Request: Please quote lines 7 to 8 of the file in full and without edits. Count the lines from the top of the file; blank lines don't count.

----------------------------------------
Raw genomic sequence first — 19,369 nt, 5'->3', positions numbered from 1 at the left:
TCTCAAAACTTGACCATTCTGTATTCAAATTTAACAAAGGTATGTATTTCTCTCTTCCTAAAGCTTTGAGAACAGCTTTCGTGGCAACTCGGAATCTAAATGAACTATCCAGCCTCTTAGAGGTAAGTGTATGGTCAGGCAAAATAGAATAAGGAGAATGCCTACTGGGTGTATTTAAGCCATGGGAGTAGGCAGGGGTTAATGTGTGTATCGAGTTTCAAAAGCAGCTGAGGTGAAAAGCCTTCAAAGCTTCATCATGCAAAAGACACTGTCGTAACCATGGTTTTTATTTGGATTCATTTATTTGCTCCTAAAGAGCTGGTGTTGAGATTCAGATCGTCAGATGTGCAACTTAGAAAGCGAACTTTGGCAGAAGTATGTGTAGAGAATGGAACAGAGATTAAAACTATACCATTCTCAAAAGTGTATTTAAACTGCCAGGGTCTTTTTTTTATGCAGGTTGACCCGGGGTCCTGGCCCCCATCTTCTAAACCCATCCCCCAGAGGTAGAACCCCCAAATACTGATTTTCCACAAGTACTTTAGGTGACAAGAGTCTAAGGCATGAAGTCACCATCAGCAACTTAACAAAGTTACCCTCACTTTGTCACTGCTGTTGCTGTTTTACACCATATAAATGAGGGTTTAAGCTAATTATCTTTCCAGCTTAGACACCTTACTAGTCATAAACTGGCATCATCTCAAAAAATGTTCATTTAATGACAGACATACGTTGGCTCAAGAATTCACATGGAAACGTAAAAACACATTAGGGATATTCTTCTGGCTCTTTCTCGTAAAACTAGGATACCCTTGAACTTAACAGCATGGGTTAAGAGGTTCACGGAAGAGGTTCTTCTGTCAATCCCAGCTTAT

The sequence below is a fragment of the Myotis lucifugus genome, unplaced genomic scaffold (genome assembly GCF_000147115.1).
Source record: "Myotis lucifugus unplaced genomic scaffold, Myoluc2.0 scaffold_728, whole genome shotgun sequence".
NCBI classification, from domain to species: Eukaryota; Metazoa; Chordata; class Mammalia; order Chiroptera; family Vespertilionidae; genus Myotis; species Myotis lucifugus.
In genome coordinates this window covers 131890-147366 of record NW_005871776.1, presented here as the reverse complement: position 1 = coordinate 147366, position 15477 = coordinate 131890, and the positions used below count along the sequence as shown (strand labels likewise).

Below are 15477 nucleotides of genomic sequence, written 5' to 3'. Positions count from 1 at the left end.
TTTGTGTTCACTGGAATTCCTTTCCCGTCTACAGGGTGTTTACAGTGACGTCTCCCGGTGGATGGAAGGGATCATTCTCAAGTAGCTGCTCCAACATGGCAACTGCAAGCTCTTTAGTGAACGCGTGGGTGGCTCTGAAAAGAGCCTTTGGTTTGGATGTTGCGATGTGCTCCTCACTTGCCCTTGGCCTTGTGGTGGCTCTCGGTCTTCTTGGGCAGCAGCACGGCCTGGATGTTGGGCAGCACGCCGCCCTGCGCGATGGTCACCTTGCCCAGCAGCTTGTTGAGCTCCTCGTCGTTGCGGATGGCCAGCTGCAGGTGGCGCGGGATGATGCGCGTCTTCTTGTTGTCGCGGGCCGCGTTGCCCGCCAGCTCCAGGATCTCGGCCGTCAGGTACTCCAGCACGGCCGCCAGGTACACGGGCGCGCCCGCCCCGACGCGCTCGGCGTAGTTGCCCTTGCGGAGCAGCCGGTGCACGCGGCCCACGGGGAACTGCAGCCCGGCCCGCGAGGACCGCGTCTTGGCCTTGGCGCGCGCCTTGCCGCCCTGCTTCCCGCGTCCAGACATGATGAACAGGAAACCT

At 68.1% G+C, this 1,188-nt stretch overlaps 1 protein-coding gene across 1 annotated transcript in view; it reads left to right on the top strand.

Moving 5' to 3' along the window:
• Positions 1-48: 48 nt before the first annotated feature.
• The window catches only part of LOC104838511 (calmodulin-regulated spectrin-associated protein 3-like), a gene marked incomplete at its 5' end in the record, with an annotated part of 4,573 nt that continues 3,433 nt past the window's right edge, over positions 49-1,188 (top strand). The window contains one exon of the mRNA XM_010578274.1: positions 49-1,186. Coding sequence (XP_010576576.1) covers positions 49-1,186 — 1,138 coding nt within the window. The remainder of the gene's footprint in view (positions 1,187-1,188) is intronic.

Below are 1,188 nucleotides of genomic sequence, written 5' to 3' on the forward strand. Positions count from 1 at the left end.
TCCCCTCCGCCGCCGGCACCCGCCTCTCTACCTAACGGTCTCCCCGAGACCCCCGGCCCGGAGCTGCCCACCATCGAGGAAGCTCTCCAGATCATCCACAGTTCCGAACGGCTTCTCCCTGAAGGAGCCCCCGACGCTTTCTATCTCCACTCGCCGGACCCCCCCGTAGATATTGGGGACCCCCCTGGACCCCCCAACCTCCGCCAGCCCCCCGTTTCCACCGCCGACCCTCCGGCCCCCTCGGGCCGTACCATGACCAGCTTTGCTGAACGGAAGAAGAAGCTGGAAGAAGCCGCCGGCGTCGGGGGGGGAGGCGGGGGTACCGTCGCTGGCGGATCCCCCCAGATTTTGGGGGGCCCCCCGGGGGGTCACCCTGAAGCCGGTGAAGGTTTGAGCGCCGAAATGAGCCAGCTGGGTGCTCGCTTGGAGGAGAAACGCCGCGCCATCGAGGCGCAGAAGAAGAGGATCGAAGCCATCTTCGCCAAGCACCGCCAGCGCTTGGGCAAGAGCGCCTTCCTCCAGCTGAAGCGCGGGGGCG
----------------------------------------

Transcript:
Below are 15477 nucleotides of genomic sequence, written 5' to 3'. Positions count from 1 at the left end.
TTTGTGTTCACTGGAATTCCTTTCCCGTCTACAGGGTGTTTACAGTGACGTCTCCCGGTGGATGGAAGGGATCATTCTCAAGTAGCTGCTCCAACATGGCAACTGCAAGCTCTTTAGTGAACGCGTGGGTGGCTCTGAAAAGAGCCTTTGGTTTGGATGTTGCGATGTGCTCCTCACTTGCCCTTGGCCTTGTGGTGGCTCTCGGTCTTCTTGGGCAGCAGCACGGCCTGGATGTTGGGCAGCACGCCGCCCTGCGCGATGGTCACCTTGCCCAGCAGCTTGTTGAGCTCCTCGTCGTTGCGGATGGCCAGCTGCAGGTGGCGCGGGATGATGCGCGTCTTCTTGTTGTCGCGGGCCGCGTTGCCCGCCAGCTCCAGGATCTCGGCCGTCAGGTACTCCAGCACGGCCGCCAGGTACACGGGCGCGCCCGCCCCGACGCGCTCGGCGTAGTTGCCCTTGCGGAGCAGCCGGTGCACGCGGCCCACGGGGAACTGCAGCCCGGCCCGCGAGGACCGCGTCTTGGCCTTGGCGCGCGCCTTGCCGCCCTGCTTCCCGCGTCCAGACATGATGAACAGGAAACCT